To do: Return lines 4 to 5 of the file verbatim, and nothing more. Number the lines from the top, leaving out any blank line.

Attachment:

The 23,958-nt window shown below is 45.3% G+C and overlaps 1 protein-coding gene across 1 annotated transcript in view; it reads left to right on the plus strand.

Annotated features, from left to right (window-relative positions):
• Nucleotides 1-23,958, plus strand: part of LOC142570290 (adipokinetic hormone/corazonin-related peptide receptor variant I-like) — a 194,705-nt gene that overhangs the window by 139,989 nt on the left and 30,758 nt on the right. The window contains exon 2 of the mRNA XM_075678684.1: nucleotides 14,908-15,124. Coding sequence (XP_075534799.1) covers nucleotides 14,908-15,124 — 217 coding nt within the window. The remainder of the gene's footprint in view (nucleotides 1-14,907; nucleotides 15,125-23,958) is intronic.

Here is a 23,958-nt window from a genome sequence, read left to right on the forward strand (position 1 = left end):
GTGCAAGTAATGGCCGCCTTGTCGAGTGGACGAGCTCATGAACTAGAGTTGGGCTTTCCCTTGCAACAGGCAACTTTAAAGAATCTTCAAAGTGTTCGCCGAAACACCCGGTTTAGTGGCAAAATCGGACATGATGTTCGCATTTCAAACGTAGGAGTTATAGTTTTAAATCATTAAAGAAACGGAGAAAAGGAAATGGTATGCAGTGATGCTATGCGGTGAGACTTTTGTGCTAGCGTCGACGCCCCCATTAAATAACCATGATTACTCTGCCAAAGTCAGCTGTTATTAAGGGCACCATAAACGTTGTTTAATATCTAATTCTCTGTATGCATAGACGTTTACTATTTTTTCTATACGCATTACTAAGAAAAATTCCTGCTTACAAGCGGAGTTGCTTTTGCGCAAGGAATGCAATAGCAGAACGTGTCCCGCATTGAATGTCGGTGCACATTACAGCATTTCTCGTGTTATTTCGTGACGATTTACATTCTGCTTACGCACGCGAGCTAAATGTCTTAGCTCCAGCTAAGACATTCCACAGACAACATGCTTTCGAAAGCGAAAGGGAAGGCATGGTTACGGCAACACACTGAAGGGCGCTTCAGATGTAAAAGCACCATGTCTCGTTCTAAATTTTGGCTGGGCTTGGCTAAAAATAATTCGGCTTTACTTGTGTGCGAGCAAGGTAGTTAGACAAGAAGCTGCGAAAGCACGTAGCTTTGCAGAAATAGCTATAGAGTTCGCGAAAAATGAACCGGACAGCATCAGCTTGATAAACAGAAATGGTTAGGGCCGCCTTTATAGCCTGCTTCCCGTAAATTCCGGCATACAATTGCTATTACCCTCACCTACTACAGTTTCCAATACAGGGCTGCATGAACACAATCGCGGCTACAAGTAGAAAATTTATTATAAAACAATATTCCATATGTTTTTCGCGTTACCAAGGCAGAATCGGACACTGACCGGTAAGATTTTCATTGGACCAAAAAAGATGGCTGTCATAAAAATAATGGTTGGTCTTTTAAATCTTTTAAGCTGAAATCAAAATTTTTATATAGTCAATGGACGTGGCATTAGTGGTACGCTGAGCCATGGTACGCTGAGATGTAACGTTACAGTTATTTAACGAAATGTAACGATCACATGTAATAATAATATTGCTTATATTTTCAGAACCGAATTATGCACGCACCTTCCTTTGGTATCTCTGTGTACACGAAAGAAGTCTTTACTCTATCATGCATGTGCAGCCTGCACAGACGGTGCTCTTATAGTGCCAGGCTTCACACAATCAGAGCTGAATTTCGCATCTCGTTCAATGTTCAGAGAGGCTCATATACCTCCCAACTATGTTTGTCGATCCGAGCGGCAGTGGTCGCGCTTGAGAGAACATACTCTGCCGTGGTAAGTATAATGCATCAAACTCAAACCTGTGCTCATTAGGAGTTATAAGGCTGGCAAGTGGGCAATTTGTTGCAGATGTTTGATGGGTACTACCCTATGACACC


Here is a 23,958-nt window from a genome sequence, read left to right on the forward strand (position 1 = left end):
GTGCAAGTAATGGCCGCCTTGTCGAGTGGACGAGCTCATGAACTAGAGTTGGGCTTTCCCTTGCAACAGGCAACTTTAAAGAATCTTCAAAGTGTTCGCCGAAACACCCGGTTTAGTGGCAAAATCGGACATGATGTTCGCATTTCAAACGTAGGAGTTATAGTTTTAAATCATTAAAGAAACGGAGAAAAGGAAATGGTATGCAGTGATGCTATGCGGTGAGACTTTTGTGCTAGCGTCGACGCCCCCATTAAATAACCATGATTACTCTGCCAAAGTCAGCTGTTATTAAGGGCACCATAAACGTTGTTTAATATCTAATTCTCTGTATGCATAGACGTTTACTATTTTTTCTATACGCATTACTAAGAAAAATTCCTGCTTACAAGCGGAGTTGCTTTTGCGCAAGGAATGCAATAGCAGAACGTGTCCCGCATTGAATGTCGGTGCACATTACAGCATTTCTCGTGTTATTTCGTGACGATTTACATTCTGCTTACGCACGCGAGCTAAATGTCTTAGCTCCAGCTAAGACATTCCACAGACAACATGCTTTCGAAAGCGAAAGGGAAGGCATGGTTACGGCAACACACTGAAGGGCGCTTCAGATGTAAAAGCACCATGTCTCGTTCTAAATTTTGGCTGGGCTTGGCTAAAAATAATTCGGCTTTACTTGTGTGCGAGCAAGGTAGTTAGACAAGAAGCTGCGAAAGCACGTAGCTTTGCAGAAATAGCTATAGAGTTCGCGAAAAATGAACCGGACAGCATCAGCTTGATAAACAGAAATGGTTAGGGCCGCCTTTATAGCCTGCTTCCCGTAAATTCCGGCATACAATTGCTATTACCCTCACCTACTACAGTTTCCAATACAGGGCTGCATGAACACAATCGCGGCTACAAGTAGAAAATTTATTATAAAACAATATTCCATATGTTTTTCGCGTTACCAAGGCAGAATCGGACACTGACCGGTAAGATTTTCATTGGACCAAAAAAGATGGCTGTCATAAAAATAATGGTTGGTCTTTTAAATCTTTTAAGCTGAAATCAAAATTTTTATATAGTCAATGGACGTGGCATTAGTGGTACGCTGAGCCATGGTACGCTGAGATGTAACGTTACAGTTATTTAACGAAATGTAACGATCACATGTAATAATAATATTGCTTATATTTTCAGAACCGAATTATGCACGCACCTTCCTTTGGTATCTCTGTGTACACGAAAGAAGTCTTTACTCTATCATGCATGTGCAGCCTGCACAGACGGTGCTCTTATAGTGCCAGGCTTCACACAATCAGAGCTGAATTTCGCATCTCGTTCAATGTTCAGAGAGGCTCATATACCTCCCAACTATGTTTGTCGATCCGAGCGGCAGTGGTCGCGCTTGAGAGAACATACTCTGCCGTGGTAAGTATAATGCATCAAACTCAAACCTGTGCTCATTAGGAGTTATAAGGCTGGCAAGTGGGCAATTTGTTGCAGATGTTTGATGGGTACTACCCTATGACACC